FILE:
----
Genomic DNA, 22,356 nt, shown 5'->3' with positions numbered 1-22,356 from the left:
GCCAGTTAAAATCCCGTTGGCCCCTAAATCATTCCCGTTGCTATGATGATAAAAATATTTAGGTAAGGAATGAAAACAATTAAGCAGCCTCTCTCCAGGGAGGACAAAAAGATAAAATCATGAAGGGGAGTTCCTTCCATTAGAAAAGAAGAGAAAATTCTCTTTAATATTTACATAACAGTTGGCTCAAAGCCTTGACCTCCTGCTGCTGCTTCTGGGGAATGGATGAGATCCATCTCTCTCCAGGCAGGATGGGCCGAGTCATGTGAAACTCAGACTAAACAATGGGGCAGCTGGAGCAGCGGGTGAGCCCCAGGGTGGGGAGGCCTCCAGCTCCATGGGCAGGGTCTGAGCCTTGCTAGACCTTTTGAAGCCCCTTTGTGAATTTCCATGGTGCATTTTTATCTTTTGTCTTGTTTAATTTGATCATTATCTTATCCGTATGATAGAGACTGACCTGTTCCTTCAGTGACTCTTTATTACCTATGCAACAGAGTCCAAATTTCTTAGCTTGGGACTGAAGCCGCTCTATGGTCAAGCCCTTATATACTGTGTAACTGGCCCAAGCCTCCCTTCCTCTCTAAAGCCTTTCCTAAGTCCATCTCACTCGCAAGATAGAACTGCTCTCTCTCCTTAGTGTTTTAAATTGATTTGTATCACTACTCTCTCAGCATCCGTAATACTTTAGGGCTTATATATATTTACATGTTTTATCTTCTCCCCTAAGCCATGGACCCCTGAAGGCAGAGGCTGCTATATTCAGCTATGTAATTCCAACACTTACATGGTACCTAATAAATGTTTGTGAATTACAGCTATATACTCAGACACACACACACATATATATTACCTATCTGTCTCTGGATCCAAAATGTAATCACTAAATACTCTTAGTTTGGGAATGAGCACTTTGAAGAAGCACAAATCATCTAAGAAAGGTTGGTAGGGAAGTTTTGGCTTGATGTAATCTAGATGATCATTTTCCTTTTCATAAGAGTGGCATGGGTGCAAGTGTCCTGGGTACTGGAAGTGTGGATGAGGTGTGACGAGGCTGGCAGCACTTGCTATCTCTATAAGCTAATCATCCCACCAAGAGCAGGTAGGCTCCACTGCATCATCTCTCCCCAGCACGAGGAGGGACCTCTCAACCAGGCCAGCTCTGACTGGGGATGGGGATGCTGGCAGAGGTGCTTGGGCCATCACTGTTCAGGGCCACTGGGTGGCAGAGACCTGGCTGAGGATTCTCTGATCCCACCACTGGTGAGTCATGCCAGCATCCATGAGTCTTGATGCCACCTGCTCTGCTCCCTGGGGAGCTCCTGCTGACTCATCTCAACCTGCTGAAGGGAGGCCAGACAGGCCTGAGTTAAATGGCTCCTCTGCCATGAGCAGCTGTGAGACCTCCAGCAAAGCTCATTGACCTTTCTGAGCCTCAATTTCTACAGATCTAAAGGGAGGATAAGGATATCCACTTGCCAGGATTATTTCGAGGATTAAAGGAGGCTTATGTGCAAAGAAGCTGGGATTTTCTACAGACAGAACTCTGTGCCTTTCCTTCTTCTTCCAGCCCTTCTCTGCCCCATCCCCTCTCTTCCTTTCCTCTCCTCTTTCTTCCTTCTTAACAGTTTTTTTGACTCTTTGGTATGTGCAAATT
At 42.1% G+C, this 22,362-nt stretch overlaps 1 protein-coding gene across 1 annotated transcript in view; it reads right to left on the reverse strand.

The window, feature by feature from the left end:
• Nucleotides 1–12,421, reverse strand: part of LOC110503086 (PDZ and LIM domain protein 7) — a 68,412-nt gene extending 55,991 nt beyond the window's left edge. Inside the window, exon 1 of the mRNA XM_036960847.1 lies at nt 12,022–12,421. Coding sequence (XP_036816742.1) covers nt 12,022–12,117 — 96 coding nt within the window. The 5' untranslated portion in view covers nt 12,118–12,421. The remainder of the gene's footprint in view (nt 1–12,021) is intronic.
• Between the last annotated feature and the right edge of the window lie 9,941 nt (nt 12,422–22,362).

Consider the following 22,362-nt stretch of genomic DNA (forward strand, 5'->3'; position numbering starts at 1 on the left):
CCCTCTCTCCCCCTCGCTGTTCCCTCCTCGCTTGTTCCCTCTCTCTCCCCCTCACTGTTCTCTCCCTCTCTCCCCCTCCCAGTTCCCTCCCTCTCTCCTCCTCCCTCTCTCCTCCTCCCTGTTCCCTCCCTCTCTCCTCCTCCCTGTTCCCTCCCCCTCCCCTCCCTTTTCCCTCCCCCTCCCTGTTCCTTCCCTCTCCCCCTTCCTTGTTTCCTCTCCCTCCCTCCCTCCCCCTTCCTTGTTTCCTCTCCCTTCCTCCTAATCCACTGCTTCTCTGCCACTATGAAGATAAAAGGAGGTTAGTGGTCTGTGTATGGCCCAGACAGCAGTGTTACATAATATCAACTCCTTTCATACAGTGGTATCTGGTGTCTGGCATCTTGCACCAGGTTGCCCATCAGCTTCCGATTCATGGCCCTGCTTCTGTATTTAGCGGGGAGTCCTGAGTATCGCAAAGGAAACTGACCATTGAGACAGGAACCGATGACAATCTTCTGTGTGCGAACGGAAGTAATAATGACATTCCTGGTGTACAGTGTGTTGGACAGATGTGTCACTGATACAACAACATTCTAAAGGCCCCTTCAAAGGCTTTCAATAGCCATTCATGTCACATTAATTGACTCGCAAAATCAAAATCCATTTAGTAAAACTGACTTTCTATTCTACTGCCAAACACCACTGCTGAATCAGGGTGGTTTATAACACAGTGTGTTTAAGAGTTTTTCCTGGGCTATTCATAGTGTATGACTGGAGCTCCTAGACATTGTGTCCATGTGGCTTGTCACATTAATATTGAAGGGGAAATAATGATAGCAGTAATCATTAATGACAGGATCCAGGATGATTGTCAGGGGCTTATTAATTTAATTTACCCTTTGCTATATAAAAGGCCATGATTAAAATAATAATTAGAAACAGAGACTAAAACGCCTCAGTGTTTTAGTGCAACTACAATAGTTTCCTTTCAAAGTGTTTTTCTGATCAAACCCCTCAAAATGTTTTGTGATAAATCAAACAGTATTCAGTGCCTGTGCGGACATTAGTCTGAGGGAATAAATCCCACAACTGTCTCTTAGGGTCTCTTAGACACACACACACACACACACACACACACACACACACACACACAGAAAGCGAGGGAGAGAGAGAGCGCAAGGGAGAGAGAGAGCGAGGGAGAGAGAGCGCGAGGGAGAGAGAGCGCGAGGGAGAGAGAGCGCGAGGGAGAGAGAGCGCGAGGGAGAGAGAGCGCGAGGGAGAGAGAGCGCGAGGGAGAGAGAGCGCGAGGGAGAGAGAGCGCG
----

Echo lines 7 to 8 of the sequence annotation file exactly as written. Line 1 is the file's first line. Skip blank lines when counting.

Consider the following 22,362-nt stretch of genomic DNA (forward strand, 5'->3'; position numbering starts at 1 on the left):
CCCTCTCTCCCCCTCGCTGTTCCCTCCTCGCTTGTTCCCTCTCTCTCCCCCTCACTGTTCTCTCCCTCTCTCCCCCTCCCAGTTCCCTCCCTCTCTCCTCCTCCCTCTCTCCTCCTCCCTGTTCCCTCCCTCTCTCCTCCTCCCTGTTCCCTCCCCCTCCCCTCCCTTTTCCCTCCCCCTCCCTGTTCCTTCCCTCTCCCCCTTCCTTGTTTCCTCTCCCTCCCTCCCTCCCCCTTCCTTGTTTCCTCTCCCTTCCTCCTAATCCACTGCTTCTCTGCCACTATGAAGATAAAAGGAGGTTAGTGGTCTGTGTATGGCCCAGACAGCAGTGTTACATAATATCAACTCCTTTCATACAGTGGTATCTGGTGTCTGGCATCTTGCACCAGGTTGCCCATCAGCTTCCGATTCATGGCCCTGCTTCTGTATTTAGCGGGGAGTCCTGAGTATCGCAAAGGAAACTGACCATTGAGACAGGAACCGATGACAATCTTCTGTGTGCGAACGGAAGTAATAATGACATTCCTGGTGTACAGTGTGTTGGACAGATGTGTCACTGATACAACAACATTCTAAAGGCCCCTTCAAAGGCTTTCAATAGCCATTCATGTCACATTAATTGACTCGCAAAATCAAAATCCATTTAGTAAAACTGACTTTCTATTCTACTGCCAAACACCACTGCTGAATCAGGGTGGTTTATAACACAGTGTGTTTAAGAGTTTTTCCTGGGCTATTCATAGTGTATGACTGGAGCTCCTAGACATTGTGTCCATGTGGCTTGTCACATTAATATTGAAGGGGAAATAATGATAGCAGTAATCATTAATGACAGGATCCAGGATGATTGTCAGGGGCTTATTAATTTAATTTACCCTTTGCTATATAAAAGGCCATGATTAAAATAATAATTAGAAACAGAGACTAAAACGCCTCAGTGTTTTAGTGCAACTACAATAGTTTCCTTTCAAAGTGTTTTTCTGATCAAACCCCTCAAAATGTTTTGTGATAAATCAAACAGTATTCAGTGCCTGTGCGGACATTAGTCTGAGGGAATAAATCCCACAACTGTCTCTTAGGGTCTCTTAGACACACACACACACACACACACACACACACACACACACACACAGAAAGCGAGGGAGAGAGAGAGCGCAAGGGAGAGAGAGAGCGAGGGAGAGAGAGCGCGAGGGAGAGAGAGCGCGAGGGAGAGAGAGCGCGAGGGAGAGAGAGCGCGAGGGAGAGAGAGCGCGAGGGAGAGAGAGCGCGAGGGAGAGAGAGCGCGAGGGAGAGAGAGCGCG